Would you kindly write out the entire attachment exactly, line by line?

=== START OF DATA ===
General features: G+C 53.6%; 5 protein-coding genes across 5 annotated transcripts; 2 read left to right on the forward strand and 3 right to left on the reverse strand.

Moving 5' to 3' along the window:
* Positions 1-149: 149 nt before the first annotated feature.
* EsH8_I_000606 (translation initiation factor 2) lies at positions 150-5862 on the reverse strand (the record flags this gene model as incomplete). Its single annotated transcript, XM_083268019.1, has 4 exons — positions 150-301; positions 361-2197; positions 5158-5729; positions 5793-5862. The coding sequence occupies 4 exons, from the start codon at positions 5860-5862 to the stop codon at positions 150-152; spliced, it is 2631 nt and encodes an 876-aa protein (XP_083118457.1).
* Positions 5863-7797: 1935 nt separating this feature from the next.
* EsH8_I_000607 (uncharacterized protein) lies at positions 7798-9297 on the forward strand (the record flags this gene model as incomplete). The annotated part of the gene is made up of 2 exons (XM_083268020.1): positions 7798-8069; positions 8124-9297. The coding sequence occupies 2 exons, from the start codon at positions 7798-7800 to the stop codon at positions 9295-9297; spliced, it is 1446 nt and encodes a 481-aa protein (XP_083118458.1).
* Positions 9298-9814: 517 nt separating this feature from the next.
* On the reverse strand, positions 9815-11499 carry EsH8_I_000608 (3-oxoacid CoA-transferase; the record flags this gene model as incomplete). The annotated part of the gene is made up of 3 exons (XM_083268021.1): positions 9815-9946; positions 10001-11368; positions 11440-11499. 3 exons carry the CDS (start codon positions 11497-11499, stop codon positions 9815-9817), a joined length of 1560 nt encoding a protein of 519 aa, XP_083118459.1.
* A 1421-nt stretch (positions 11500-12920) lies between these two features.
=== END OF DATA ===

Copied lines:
General features: G+C 53.6%; 5 protein-coding genes across 5 annotated transcripts; 2 read left to right on the forward strand and 3 right to left on the reverse strand.

Moving 5' to 3' along the window:
* Positions 1-149: 149 nt before the first annotated feature.
* EsH8_I_000606 (translation initiation factor 2) lies at positions 150-5862 on the reverse strand (the record flags this gene model as incomplete). Its single annotated transcript, XM_083268019.1, has 4 exons — positions 150-301; positions 361-2197; positions 5158-5729; positions 5793-5862. The coding sequence occupies 4 exons, from the start codon at positions 5860-5862 to the stop codon at positions 150-152; spliced, it is 2631 nt and encodes an 876-aa protein (XP_083118457.1).
* Positions 5863-7797: 1935 nt separating this feature from the next.
* EsH8_I_000607 (uncharacterized protein) lies at positions 7798-9297 on the forward strand (the record flags this gene model as incomplete). The annotated part of the gene is made up of 2 exons (XM_083268020.1): positions 7798-8069; positions 8124-9297. The coding sequence occupies 2 exons, from the start codon at positions 7798-7800 to the stop codon at positions 9295-9297; spliced, it is 1446 nt and encodes a 481-aa protein (XP_083118458.1).
* Positions 9298-9814: 517 nt separating this feature from the next.
* On the reverse strand, positions 9815-11499 carry EsH8_I_000608 (3-oxoacid CoA-transferase; the record flags this gene model as incomplete). The annotated part of the gene is made up of 3 exons (XM_083268021.1): positions 9815-9946; positions 10001-11368; positions 11440-11499. 3 exons carry the CDS (start codon positions 11497-11499, stop codon positions 9815-9817), a joined length of 1560 nt encoding a protein of 519 aa, XP_083118459.1.
* A 1421-nt stretch (positions 11500-12920) lies between these two features.